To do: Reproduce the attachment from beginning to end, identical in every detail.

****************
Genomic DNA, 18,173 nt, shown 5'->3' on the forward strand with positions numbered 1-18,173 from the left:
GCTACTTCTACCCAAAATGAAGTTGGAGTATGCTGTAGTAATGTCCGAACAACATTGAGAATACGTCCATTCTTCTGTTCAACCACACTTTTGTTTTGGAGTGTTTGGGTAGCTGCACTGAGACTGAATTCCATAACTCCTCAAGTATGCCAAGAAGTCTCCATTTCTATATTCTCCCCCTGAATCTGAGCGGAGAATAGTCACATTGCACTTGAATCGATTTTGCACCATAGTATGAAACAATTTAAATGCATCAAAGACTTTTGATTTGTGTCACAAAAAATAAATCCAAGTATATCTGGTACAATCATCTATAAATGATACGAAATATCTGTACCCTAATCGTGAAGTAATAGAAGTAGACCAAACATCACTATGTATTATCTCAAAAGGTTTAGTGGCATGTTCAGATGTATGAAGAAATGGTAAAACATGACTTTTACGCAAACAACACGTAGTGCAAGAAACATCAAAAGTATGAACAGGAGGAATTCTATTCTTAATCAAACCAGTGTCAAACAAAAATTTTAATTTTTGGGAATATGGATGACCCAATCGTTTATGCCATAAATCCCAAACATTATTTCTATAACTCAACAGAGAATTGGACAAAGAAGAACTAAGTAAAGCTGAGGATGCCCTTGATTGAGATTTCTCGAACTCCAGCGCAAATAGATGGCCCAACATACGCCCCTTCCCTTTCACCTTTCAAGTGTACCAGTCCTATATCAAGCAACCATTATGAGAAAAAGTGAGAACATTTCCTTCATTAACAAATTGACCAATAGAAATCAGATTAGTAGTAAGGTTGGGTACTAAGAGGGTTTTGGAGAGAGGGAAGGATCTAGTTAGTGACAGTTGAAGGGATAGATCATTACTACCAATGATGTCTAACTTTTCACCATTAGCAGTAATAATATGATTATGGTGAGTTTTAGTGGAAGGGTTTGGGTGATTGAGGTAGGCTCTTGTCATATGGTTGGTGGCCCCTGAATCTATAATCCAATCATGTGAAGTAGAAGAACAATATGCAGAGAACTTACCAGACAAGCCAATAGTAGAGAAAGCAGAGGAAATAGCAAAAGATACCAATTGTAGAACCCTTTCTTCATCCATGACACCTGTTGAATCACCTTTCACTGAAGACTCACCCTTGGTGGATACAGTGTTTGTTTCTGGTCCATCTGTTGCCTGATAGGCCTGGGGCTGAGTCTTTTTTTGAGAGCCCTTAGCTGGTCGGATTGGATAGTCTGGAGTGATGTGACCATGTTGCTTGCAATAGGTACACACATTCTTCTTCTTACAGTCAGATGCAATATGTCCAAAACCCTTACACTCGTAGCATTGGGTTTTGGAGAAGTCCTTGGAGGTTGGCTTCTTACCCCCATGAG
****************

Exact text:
Genomic DNA, 18,173 nt, shown 5'->3' on the forward strand with positions numbered 1-18,173 from the left:
GCTACTTCTACCCAAAATGAAGTTGGAGTATGCTGTAGTAATGTCCGAACAACATTGAGAATACGTCCATTCTTCTGTTCAACCACACTTTTGTTTTGGAGTGTTTGGGTAGCTGCACTGAGACTGAATTCCATAACTCCTCAAGTATGCCAAGAAGTCTCCATTTCTATATTCTCCCCCTGAATCTGAGCGGAGAATAGTCACATTGCACTTGAATCGATTTTGCACCATAGTATGAAACAATTTAAATGCATCAAAGACTTTTGATTTGTGTCACAAAAAATAAATCCAAGTATATCTGGTACAATCATCTATAAATGATACGAAATATCTGTACCCTAATCGTGAAGTAATAGAAGTAGACCAAACATCACTATGTATTATCTCAAAAGGTTTAGTGGCATGTTCAGATGTATGAAGAAATGGTAAAACATGACTTTTACGCAAACAACACGTAGTGCAAGAAACATCAAAAGTATGAACAGGAGGAATTCTATTCTTAATCAAACCAGTGTCAAACAAAAATTTTAATTTTTGGGAATATGGATGACCCAATCGTTTATGCCATAAATCCCAAACATTATTTCTATAACTCAACAGAGAATTGGACAAAGAAGAACTAAGTAAAGCTGAGGATGCCCTTGATTGAGATTTCTCGAACTCCAGCGCAAATAGATGGCCCAACATACGCCCCTTCCCTTTCACCTTTCAAGTGTACCAGTCCTATATCAAGCAACCATTATGAGAAAAAGTGAGAACATTTCCTTCATTAACAAATTGACCAATAGAAATCAGATTAGTAGTAAGGTTGGGTACTAAGAGGGTTTTGGAGAGAGGGAAGGATCTAGTTAGTGACAGTTGAAGGGATAGATCATTACTACCAATGATGTCTAACTTTTCACCATTAGCAGTAATAATATGATTATGGTGAGTTTTAGTGGAAGGGTTTGGGTGATTGAGGTAGGCTCTTGTCATATGGTTGGTGGCCCCTGAATCTATAATCCAATCATGTGAAGTAGAAGAACAATATGCAGAGAACTTACCAGACAAGCCAATAGTAGAGAAAGCAGAGGAAATAGCAAAAGATACCAATTGTAGAACCCTTTCTTCATCCATGACACCTGTTGAATCACCTTTCACTGAAGACTCACCCTTGGTGGATACAGTGTTTGTTTCTGGTCCATCTGTTGCCTGATAGGCCTGGGGCTGAGTCTTTTTTTGAGAGCCCTTAGCTGGTCGGATTGGATAGTCTGGAGTGATGTGACCATGTTGCTTGCAATAGGTACACACATTCTTCTTCTTACAGTCAGATGCAATATGTCCAAAACCCTTACACTCGTAGCATTGGGTTTTGGAGAAGTCCTTGGAGGTTGGCTTCTTACCCCCATGAG